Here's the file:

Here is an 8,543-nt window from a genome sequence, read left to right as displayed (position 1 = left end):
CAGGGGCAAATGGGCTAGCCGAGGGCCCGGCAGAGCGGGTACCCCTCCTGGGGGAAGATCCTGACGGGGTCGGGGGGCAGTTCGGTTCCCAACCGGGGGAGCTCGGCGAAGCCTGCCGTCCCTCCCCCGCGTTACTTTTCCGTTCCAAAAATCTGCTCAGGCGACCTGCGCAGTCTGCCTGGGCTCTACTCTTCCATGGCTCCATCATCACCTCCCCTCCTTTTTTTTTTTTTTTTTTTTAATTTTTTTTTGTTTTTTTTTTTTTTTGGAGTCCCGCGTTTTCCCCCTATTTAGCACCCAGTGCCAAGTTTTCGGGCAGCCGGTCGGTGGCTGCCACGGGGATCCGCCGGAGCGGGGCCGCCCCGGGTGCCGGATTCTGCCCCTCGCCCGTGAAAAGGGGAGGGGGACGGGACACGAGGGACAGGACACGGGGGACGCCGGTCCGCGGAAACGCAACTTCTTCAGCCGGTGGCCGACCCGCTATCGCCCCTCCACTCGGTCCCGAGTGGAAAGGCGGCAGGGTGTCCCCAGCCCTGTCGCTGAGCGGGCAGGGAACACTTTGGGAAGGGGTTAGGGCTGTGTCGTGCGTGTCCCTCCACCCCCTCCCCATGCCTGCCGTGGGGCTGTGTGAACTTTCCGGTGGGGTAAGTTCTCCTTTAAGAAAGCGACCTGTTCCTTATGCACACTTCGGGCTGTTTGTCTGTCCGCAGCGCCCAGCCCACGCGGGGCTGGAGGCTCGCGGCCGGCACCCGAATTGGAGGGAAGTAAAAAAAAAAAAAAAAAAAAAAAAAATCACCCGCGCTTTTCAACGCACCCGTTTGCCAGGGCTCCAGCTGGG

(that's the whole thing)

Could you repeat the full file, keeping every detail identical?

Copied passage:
Here is an 8,543-nt window from a genome sequence, read left to right as displayed (position 1 = left end):
CAGGGGCAAATGGGCTAGCCGAGGGCCCGGCAGAGCGGGTACCCCTCCTGGGGGAAGATCCTGACGGGGTCGGGGGGCAGTTCGGTTCCCAACCGGGGGAGCTCGGCGAAGCCTGCCGTCCCTCCCCCGCGTTACTTTTCCGTTCCAAAAATCTGCTCAGGCGACCTGCGCAGTCTGCCTGGGCTCTACTCTTCCATGGCTCCATCATCACCTCCCCTCCTTTTTTTTTTTTTTTTTTTTAATTTTTTTTTGTTTTTTTTTTTTTTTGGAGTCCCGCGTTTTCCCCCTATTTAGCACCCAGTGCCAAGTTTTCGGGCAGCCGGTCGGTGGCTGCCACGGGGATCCGCCGGAGCGGGGCCGCCCCGGGTGCCGGATTCTGCCCCTCGCCCGTGAAAAGGGGAGGGGGACGGGACACGAGGGACAGGACACGGGGGACGCCGGTCCGCGGAAACGCAACTTCTTCAGCCGGTGGCCGACCCGCTATCGCCCCTCCACTCGGTCCCGAGTGGAAAGGCGGCAGGGTGTCCCCAGCCCTGTCGCTGAGCGGGCAGGGAACACTTTGGGAAGGGGTTAGGGCTGTGTCGTGCGTGTCCCTCCACCCCCTCCCCATGCCTGCCGTGGGGCTGTGTGAACTTTCCGGTGGGGTAAGTTCTCCTTTAAGAAAGCGACCTGTTCCTTATGCACACTTCGGGCTGTTTGTCTGTCCGCAGCGCCCAGCCCACGCGGGGCTGGAGGCTCGCGGCCGGCACCCGAATTGGAGGGAAGTAAAAAAAAAAAAAAAAAAAAAAAAAATCACCCGCGCTTTTCAACGCACCCGTTTGCCAGGGCTCCAGCTGGG